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United States Department of Agriculture

Agricultural Research Service

Research Project: CONSERVATION SYSTEMS RESEARCH FOR IMPROVING ENVIRONMENTAL QUALITY AND PRODUCER PROFITABILITY Title: Removal impact of rye (Secale cereale L.) as a winter cover crop for biomass production on soil properties and cotton yields

Authors
item Ducamp, Fernando - AUBURN UNIVERSITY
item Arriaga, Francisco
item Balkcom, Kipling
item Mitchell, Charles - AUBURN UNIVERSITY

Submitted to: Meeting Abstract
Publication Type: Abstract Only
Publication Acceptance Date: October 20, 2006
Publication Date: October 23, 2006
Citation: Ducamp, F., Arriaga, F.J., Balkcom, K.S., Mitchell, C.C. Removal impact of rye (Secale cereale L.) as a winter cover crop for biomass production on soil properties and cotton yields. 2006 Alternative Energy Solutions from Alabama's Natural Resources Conference.

Technical Abstract: Recently, there has been a renewed interest on alternatives sources of energy, especially renewable sources. Numerous materials can be used for this purpose, including crop residues. The use of crop residues would give farmers a new source of income. Utilization of winter cover crops (WCC) is a recommended practice for sustainable cropping systems in the Southeast. Biomass generated during winter months by cover crops is typically left on the soil surface during the summer growing season. It has been proposed that this biomass can be harvested for alternative fuel use. However, harvest of this material can have long-term detrimental effects on soil properties and quality. We are developing a long time experiment in Central Alabama, with the objective of studying the effect of WCC biomass removal on a cotton (Gossypium hirsutum L.) production system. The main plot-effect are WCC residue managements and the sub-plot effects are levels of N in cotton. Some of the measured variables include rye biomass and infiltration rate at cotton planting, and cotton yields. First year data has shown higher inputs of C and N when rye (Secale cereale L.) is left on soil surface than when it is removed. Infiltration rate at cotton planting was not different among residue treatments. WCC residue treatments and N fertilization had significant effects on cotton yields. This work will help determine the effect of residue removal on long-term productivity and soil properties, for crops systems including cotton.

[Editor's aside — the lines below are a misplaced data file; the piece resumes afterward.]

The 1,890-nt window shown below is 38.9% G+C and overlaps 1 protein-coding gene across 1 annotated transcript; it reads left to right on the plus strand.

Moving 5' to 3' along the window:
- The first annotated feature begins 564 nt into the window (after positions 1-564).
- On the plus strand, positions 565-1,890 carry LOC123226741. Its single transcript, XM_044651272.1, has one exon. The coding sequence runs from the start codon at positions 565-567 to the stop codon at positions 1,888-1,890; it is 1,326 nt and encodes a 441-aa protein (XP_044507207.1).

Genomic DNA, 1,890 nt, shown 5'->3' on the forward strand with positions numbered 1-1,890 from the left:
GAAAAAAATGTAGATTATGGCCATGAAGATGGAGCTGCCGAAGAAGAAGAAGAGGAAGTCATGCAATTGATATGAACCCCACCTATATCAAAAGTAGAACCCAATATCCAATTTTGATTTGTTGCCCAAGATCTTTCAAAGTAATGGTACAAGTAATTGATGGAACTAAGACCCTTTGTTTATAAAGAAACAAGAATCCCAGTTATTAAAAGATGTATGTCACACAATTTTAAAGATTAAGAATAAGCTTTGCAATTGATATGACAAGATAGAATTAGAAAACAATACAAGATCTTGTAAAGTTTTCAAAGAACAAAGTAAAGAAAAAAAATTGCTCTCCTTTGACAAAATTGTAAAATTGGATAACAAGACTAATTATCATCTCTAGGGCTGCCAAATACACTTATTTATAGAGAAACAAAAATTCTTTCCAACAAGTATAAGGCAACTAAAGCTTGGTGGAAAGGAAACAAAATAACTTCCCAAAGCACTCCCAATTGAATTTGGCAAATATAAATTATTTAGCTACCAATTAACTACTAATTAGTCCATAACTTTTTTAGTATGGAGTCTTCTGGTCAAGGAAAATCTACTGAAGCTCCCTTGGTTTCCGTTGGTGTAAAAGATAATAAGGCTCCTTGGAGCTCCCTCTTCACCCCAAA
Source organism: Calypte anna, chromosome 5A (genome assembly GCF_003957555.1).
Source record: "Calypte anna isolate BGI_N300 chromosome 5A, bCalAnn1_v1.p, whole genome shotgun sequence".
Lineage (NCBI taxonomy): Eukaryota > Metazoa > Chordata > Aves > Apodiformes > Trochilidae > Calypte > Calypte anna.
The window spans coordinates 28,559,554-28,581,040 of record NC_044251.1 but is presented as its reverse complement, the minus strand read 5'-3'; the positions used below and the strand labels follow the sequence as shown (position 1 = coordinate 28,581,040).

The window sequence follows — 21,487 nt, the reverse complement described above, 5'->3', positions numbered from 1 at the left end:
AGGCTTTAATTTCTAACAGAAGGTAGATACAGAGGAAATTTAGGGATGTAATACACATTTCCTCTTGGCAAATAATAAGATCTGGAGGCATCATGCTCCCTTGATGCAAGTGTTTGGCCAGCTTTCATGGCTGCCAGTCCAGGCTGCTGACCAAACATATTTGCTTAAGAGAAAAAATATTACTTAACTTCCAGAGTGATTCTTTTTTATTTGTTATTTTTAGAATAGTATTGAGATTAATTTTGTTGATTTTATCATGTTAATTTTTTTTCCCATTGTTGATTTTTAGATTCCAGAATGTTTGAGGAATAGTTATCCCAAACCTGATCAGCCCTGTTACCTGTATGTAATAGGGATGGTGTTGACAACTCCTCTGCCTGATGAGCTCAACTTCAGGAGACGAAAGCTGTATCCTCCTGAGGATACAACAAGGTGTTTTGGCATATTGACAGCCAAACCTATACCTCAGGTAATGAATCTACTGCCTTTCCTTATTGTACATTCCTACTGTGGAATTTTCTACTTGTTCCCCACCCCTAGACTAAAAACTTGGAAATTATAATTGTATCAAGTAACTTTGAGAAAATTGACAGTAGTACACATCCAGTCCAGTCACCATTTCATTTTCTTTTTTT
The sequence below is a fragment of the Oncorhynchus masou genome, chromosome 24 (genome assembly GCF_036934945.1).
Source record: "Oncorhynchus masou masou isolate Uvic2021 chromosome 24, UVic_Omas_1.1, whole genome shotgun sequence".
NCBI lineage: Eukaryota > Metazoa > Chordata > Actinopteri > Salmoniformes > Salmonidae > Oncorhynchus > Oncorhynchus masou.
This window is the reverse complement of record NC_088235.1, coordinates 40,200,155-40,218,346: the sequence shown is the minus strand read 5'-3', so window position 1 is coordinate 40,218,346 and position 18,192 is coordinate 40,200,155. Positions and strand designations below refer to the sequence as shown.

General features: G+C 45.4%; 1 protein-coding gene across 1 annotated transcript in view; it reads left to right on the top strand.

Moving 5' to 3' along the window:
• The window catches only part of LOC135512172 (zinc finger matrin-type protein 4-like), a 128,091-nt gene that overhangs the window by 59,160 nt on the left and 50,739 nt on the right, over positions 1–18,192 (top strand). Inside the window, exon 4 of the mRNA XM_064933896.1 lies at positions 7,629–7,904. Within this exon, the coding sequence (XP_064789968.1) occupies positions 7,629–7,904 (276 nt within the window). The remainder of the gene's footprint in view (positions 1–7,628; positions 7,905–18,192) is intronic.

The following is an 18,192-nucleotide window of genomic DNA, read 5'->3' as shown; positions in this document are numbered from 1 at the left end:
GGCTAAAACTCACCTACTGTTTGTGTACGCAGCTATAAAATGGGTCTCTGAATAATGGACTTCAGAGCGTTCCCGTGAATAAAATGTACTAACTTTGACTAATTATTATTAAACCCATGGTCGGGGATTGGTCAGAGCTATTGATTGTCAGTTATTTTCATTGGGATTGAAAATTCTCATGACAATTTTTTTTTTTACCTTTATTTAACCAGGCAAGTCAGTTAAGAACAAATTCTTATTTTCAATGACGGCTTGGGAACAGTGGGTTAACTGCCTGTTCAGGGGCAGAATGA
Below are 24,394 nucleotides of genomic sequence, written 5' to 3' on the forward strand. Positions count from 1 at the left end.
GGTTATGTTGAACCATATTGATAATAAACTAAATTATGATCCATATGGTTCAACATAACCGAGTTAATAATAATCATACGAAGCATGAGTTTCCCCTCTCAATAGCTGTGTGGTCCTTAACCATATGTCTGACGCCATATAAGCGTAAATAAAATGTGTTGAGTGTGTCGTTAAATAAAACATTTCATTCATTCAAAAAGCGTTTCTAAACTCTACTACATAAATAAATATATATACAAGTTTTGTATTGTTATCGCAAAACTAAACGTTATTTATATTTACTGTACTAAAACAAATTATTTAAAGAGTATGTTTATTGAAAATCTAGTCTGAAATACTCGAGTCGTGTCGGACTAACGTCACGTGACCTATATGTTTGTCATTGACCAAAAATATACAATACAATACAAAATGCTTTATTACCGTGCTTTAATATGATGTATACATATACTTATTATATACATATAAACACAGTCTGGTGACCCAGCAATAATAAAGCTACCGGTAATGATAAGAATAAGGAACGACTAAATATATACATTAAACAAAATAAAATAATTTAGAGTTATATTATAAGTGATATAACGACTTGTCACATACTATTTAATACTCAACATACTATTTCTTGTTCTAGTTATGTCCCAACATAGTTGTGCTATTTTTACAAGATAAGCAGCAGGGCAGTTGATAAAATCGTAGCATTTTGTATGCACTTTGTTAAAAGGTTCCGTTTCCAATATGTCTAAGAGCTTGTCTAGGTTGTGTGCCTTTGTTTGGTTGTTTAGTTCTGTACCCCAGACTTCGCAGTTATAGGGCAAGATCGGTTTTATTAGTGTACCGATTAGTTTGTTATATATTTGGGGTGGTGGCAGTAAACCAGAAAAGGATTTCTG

Last Modified: 12/21/2014